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Discover how your face can help science at the Science Museum

Visitors to the Science Museum are invited to take part in a fascinating experiment to study facial expressions in collaboration with researchers from Imperial College London.

During the experiment visitors will be asked to create facial expressions in front of one of the most advanced 3D cameras available. The images captured will then be combined to construct the complete facial shape of the individual. 

By taking part in Live Science members of the public will be enabling scientists to have a better understanding of how our faces move and help improve current facial recognition technology leading to benefits across society. 

‘Are your facial expressions unique?’ utilises 3D technology to develop methods that can be used in improving medical procedures, security systems and even computer games. 

The photographic technology being used in the study is unique as while a traditional 2D photograph is displayed flat, a 3dMD photograph has depth perspective allowing for measurement, assessment and 3D printing. The 3dMDface.t System provided by 3dMD Ltd consists of six cameras synchronized to record at 10 3D frames per second, providing a complete facial shape to an accuracy level of better than 200 microns. 

The 3dMD system uses an advanced software technique called active stereo photogrammetry to calculate the exact coordinate of each point on the face resulting in a more accurate recording then has previously been possible. 

Live Science is an ongoing project where scientists are invited into the Science Museum to carry out research using Museum visitors as volunteers. This experiment builds on the ‘Me in 3D’ Live Science project held in the Science Museum in 2012 which created the largest database of 3D facial images in the world and drew in over 10,000 visitors over 3 months. Similarly, ‘Are your facial expressions unique?’ will provide a special opportunity for visitors to be a part of shaping future technologies.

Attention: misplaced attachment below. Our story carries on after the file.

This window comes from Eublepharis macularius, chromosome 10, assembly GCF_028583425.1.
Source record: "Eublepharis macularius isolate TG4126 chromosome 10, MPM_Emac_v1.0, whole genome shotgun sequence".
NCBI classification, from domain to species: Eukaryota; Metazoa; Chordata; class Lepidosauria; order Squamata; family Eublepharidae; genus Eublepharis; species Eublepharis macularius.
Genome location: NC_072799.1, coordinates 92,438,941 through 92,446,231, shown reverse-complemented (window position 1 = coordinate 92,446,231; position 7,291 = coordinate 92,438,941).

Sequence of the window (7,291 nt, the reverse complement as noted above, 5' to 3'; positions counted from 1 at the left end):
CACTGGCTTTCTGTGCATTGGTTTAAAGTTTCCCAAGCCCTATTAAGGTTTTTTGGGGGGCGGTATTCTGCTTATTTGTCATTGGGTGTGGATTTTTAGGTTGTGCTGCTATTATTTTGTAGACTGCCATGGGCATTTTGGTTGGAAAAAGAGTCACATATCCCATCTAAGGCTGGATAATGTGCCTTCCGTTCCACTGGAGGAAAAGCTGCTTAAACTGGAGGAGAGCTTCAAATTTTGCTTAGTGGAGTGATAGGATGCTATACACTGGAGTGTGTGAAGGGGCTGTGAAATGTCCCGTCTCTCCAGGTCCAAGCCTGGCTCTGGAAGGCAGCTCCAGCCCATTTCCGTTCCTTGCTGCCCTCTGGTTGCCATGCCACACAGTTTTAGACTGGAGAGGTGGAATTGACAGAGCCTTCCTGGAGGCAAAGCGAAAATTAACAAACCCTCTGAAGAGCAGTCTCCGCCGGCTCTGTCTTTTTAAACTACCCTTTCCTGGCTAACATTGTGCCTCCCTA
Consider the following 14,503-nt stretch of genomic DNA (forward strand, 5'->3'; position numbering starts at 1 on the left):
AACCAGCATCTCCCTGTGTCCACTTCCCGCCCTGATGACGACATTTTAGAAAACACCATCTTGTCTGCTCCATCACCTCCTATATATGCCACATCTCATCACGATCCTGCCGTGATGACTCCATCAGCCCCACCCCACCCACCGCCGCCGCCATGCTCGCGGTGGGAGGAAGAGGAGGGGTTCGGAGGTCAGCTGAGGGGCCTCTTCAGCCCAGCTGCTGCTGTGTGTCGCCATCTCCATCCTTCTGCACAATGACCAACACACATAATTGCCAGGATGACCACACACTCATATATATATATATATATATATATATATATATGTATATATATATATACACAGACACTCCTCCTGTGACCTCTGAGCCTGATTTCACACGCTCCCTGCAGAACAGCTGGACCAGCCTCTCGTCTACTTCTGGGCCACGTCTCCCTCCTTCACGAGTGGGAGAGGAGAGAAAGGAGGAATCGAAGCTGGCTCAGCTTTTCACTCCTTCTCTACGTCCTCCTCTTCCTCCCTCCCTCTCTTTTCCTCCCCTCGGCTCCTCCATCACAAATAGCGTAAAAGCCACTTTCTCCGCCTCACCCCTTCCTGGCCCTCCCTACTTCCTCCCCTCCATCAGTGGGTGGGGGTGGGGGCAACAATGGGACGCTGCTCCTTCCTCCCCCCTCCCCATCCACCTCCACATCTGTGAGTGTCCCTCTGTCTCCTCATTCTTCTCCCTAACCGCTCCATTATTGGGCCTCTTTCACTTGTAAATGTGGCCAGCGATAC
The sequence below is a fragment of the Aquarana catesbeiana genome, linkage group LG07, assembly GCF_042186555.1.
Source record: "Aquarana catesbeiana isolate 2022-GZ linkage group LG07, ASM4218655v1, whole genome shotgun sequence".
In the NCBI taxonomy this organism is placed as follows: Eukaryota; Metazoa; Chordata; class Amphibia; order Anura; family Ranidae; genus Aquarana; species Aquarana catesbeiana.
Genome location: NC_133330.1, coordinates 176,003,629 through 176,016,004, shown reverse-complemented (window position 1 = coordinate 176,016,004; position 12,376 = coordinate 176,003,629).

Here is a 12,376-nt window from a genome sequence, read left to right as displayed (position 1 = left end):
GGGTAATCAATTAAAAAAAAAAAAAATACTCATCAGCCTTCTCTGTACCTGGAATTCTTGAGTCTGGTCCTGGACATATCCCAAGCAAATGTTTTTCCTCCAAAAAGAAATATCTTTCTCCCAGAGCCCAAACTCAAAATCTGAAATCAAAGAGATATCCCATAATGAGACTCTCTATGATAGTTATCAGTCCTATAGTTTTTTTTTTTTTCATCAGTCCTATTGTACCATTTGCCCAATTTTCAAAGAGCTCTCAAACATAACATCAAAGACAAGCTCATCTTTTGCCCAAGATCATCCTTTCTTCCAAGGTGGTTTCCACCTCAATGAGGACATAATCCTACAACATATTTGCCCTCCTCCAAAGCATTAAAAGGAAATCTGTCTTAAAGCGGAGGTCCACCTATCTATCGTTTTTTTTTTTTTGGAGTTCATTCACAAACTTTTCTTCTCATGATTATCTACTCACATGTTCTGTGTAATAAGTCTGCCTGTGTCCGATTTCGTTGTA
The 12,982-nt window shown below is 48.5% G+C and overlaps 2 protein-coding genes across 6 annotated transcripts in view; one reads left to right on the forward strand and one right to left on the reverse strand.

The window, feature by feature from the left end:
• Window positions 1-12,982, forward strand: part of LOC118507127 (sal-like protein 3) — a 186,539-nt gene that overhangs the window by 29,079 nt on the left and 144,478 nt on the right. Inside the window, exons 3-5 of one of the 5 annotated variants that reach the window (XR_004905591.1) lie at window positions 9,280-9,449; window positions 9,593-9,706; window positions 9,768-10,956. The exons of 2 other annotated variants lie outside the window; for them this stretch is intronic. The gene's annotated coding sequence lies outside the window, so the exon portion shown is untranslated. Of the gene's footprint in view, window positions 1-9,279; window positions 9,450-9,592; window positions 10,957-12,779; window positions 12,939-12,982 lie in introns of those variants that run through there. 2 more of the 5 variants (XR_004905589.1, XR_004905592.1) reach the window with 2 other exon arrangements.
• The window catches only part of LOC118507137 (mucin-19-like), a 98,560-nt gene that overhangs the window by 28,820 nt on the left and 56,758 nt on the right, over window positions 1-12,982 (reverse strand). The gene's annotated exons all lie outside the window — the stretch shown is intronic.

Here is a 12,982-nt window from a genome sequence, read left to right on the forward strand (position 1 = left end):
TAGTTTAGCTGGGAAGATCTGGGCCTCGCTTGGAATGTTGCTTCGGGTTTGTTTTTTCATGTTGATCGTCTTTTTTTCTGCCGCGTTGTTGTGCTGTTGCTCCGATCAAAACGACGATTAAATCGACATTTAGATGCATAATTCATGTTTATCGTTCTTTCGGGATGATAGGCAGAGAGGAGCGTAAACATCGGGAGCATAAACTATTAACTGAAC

'Live Science: Are your facial expressions unique?' forms part of the Who am I? gallery. It will run Thursday – Monday at 11.00–13.00 and 14.00–17.30 from 17 April – 2 July 2017, following a one week run from the 10 – 17 April. Each session takes 5–10 minutes, and is recommended for children aged 5 and over. The public will be invited to share images using the hashtag #3DFaces.

Who am I? is supported by Wellcome, with additional support for Live Science from players of People’s Post Code Lottery.

ENDS


Notes to Editors

For more information and images please contact Heather Morris in the Science Museum Press Office on 020 7942 4364 or via heather.morris@sciencemuseum.ac.uk

About the Science Museum 
As the home of human ingenuity, the Science Museum’s world-class collection forms an enduring record of scientific, technological and medical achievements from across the globe. Welcoming over 3 million visitors a year, the Museum aims to make sense of the science that shapes our lives, inspiring visitors with iconic objects, award-winning exhibitions and incredible stories of scientific achievement. More information can be found at sciencemuseum.org.uk.

About the 3dMD system
3dMD is the most widely used 3D camera for human subject applications that demand anatomical image precision including healthcare, wearable technologies, apparel, anthropometrics, human factors, and security. Combining subject workflow efficiency with the ability to generate a progressive 3D sequence of high-quality motion images of the face to full body, 3dMD supports many innovations from clinical findings and facial recognition to the creation of new wearable technologies, clothing, and footwear that precisely adapt and fit to a person’s unique shape and enhance performance. More information can be found at 3dMD.com.

About Wellcome
Wellcome is a global charitable foundation dedicated to improving health. It supports bright minds in science, the humanities and the social sciences, as well as education, public engagement and the application of research to medicine.

About People’s Postcode Lottery
People’s Postcode Lottery is a charity lottery. Players play with their postcodes to win cash prizes while raising money for charities and good causes local to them. As an External Lottery Manager, People’s Postcode Lottery manages multiple society lotteries promoted by different causes and supporting a range of good causes. For details on which society lottery is running each week, visit postcodelottery.co.uk/society.

About Discover South Kensington
Discover South Kensington brings together the Science Museum and other leading cultural and educational organisations to promote innovation and learning. South Kensington is the home of science, arts and inspiration. Discovery is at the core of what happens here and there is so much to explore every day. Visit the Discover South Kensington website to find out more.